I believe in self-sacrifice, service to others, and giving back to society. I am a member of several service organizations, and our group, NATMA, performs at least one mission trip each year, usually to a developing country abroad.
Who are you?
I am a dentist, mentor, father and husband. I am the past President of the North American Taiwanese Medical Association (NATMA), Chung Shan Medical University Alumni Association, the Taiwanese Chamber of Commerce, and the Taiwanese Friendship Golf Club.
What do you do?
I graduated from Tufts University School of Dental Medicine in Boston and have been practicing dentistry for 28 years. What is special about my office are the workers. We are a team, and I am fortunate to still work with the two original office staff that I started with when first opening the office. I am a Christian, and in my daily life I follow Christian principals through my actions. I believe in self-sacrifice, service to others, and giving back to society. I am a member of several service organizations, and our group, NATMA, performs at least one mission trip each year, usually to a developing country abroad. We have been to Nicaragua, Guatemala, Costa Rica, Dominican Republic and Panama. In my spare time, I enjoy golfing and singing. I used to sing professionally at Taiwanese night clubs in my younger days.
Why are you proud to be of Taiwanese heritage?
From a small and oppressed island, I feel that Taiwanese people have overcome vast obstacles and have given themselves a great and proud voice to represent their culture through achievements and success. I am pleased to see qualities such as humbleness, kindness, and gentleness in the people and I am happy to be a part of this group. I am always looking for the best in people and I believe every person has some redeeming quality to be found if you simply look. I am proud to represent my community as a person of Taiwanese descent.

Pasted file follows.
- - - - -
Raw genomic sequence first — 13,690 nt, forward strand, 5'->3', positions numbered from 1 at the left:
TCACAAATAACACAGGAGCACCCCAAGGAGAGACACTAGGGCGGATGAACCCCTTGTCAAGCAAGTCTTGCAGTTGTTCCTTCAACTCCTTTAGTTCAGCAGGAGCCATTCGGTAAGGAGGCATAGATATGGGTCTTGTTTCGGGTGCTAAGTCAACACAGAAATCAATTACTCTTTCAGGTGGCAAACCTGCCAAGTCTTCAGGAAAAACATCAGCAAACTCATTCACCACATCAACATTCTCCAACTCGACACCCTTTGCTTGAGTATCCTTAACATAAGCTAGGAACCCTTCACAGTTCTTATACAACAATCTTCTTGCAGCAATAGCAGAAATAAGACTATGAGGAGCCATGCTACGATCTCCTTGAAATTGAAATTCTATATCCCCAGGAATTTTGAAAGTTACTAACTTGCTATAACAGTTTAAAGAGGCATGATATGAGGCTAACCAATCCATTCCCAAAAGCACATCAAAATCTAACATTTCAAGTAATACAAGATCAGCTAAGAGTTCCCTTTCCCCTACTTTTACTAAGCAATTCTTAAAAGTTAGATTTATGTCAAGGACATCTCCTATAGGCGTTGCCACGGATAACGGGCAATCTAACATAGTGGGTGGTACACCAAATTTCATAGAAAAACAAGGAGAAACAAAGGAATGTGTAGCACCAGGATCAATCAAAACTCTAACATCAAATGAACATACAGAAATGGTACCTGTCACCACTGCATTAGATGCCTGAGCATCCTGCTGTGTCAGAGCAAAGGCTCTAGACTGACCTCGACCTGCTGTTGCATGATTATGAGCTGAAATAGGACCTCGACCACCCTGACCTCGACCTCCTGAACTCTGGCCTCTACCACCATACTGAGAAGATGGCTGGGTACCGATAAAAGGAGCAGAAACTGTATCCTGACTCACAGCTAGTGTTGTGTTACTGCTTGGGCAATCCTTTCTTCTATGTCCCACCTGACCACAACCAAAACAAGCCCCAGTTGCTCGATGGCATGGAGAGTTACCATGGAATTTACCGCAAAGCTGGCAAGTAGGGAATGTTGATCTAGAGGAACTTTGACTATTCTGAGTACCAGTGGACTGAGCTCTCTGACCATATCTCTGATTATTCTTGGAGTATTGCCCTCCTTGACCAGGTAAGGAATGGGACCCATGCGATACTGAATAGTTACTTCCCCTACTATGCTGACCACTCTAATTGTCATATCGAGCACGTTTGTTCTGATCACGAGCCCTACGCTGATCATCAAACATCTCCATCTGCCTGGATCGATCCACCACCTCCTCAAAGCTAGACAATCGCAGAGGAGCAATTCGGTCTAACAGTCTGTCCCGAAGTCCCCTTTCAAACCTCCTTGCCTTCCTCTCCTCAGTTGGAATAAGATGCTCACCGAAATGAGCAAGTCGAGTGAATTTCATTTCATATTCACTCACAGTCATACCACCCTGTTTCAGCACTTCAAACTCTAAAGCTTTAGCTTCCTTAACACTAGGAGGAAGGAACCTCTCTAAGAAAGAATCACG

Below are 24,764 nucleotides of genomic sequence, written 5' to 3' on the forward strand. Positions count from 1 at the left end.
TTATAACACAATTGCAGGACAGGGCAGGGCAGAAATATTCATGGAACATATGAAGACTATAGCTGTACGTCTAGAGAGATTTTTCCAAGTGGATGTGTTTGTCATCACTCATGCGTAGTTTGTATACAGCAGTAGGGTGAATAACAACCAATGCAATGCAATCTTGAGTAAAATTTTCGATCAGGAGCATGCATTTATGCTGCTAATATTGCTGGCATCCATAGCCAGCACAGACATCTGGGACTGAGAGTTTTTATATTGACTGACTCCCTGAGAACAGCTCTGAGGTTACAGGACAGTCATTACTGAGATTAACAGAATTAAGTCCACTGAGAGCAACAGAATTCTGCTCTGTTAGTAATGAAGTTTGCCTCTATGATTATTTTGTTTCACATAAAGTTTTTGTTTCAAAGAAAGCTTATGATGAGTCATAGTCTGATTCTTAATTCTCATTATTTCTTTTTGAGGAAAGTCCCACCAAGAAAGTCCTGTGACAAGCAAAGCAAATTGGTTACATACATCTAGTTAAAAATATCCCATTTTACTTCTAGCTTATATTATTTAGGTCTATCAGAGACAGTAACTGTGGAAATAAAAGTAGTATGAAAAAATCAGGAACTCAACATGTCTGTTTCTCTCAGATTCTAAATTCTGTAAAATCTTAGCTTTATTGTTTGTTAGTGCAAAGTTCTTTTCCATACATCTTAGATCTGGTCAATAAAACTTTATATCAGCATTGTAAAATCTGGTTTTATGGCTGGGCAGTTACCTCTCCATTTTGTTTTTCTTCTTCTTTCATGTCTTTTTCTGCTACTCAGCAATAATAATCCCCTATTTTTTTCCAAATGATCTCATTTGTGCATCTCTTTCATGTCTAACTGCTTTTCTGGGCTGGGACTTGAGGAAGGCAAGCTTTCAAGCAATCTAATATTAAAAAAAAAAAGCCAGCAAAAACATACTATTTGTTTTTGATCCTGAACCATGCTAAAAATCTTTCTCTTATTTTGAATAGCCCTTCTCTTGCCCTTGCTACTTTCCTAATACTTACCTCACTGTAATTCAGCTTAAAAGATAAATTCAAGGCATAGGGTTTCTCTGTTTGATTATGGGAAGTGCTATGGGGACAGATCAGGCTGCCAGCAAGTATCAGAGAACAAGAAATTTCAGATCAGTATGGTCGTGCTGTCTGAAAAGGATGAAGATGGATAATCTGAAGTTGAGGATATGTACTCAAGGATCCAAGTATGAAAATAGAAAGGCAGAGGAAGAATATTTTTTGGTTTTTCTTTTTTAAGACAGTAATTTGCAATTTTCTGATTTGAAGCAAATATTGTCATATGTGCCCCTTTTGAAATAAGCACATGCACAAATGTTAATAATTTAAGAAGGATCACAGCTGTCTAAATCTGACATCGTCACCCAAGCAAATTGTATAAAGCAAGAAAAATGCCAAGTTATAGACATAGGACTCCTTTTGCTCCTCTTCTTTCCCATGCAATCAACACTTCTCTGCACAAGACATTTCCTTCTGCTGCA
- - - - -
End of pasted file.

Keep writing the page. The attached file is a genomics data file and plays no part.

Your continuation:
What does the future of Taiwanese America look like to you?
The future of Taiwanese America looks very promising to me as advancements in technology and medicine arise. More and more of our younger generation are surpassing the levels once unobtainable and making themselves renowned all over the world. To remind our future Taiwanese of their culture, I will work my hardest to connect the generation gap through ways that are current as well as meaningful to relate to them in hopes they will be reminiscent and yearn to learn more of their background.